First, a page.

B. 2 TE/2 WR Sets:This is a slight veritation of the 3 WR set, with 1 of the TE's having the ability to slide outside, the Colts have been using this with TE Dallas Clark for several years. The team still has a 4th receiver, but it's now a TE rather than a WR. The biggest advantage of having a 2nd TE are that it gives a team a balanced O-Line, with a TE on each end of the line, so that running playes can go to either side without sacrificing blocking. One of the TE's may also shift into the backfield into the triditional FB's blocking role, leading the way for the RB to run to the other TE's side of the line. That TE could also fake a block, and slip back outside for safety valve flat pass. This would work very well for the Panthers this season, because Olsen though a TE can still be a deep threat.

3. Only RB's Who Can Catch & Block Need Apply:

In the 2nd half of the Buccaneers game sunday, they removed 2010 1,000 yard rusher LeGarrette Blount for the whole 2nd half, because he can't catch. With the offense becoming more and more dependent on the pass, and thus their QB, they can no longer afford a RB who can't pass block to protect their QB, unless they use a triditional FB. So, in the future (and that future is now) if a RB can't block and catch, then he can't play. By saying RB's must be able to catch, I don't mean just out of the backfield, but also shift outside as an extra WR, like Goodson can.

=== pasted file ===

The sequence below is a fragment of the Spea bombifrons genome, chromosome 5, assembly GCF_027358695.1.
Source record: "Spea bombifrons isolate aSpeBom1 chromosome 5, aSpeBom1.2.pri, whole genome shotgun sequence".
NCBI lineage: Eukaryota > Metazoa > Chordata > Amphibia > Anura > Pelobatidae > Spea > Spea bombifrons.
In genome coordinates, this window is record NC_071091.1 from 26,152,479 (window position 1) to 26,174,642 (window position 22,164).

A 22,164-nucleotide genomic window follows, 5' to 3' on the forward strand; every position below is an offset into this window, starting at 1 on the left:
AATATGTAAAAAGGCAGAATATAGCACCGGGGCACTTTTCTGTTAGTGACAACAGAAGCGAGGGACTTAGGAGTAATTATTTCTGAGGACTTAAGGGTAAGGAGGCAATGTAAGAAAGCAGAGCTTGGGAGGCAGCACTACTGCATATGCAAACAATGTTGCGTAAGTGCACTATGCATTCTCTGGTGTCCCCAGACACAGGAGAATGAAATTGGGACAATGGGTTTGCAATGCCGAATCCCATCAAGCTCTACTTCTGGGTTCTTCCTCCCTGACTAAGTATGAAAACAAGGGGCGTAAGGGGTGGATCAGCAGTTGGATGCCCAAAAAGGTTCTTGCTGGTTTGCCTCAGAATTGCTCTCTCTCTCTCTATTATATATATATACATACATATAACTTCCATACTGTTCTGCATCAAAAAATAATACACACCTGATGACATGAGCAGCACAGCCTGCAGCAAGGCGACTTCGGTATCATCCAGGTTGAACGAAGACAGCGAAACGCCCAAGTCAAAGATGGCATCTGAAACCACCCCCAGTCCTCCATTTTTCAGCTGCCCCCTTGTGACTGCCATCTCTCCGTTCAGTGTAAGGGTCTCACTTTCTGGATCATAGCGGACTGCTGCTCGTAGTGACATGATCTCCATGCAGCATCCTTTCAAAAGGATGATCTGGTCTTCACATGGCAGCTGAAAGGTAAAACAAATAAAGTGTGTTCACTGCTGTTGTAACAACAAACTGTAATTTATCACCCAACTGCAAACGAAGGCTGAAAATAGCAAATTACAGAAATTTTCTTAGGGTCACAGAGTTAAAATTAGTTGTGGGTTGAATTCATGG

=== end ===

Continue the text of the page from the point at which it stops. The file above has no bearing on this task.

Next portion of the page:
4. Is The FB Position Dead?:

It is if it doesn't change, and adapt. In order to remain viable, future FB's will have to remain good blockers, but become bigger factors as ball carriers, and even more so good pass catchers. This replacement of FB's has somewhat gone unnoticed, as fewer teams use FB's, and those that still do, now only use them on about 30% of plays. No longer will you see FB's who are 5-10 to 6 feet, 245-260 or 270 pounds, who run in the high 4.6's to 4.9's.  To continue to have a place on NFL fields FB's will need to have the speed of RB's WR's and TE's (4.5's or lower), weigh from around 235 to 255, be able to run well enough to handle around at least 50 carries per season, and be a good pass catcher. A player who can do all that is very hard to find, but the 2011 draft had 1, RB Mario Fannin (5-10 3/8, 231, 4.38-40, 1.51-10) of Auburn, though a RB he blocks like a FB, caught 42 passes in 2009, and though he never had more than 84 carries in a college season, he had averages of 5.3, 4.4, 8.4, and 6.5 yards rushing. He was signed by the Broncos as a UDFA, but he was cut after injuring his ankle. If his ankle is fully healed by mid or late season the Panthers should perhaps consider signing him for this role next season.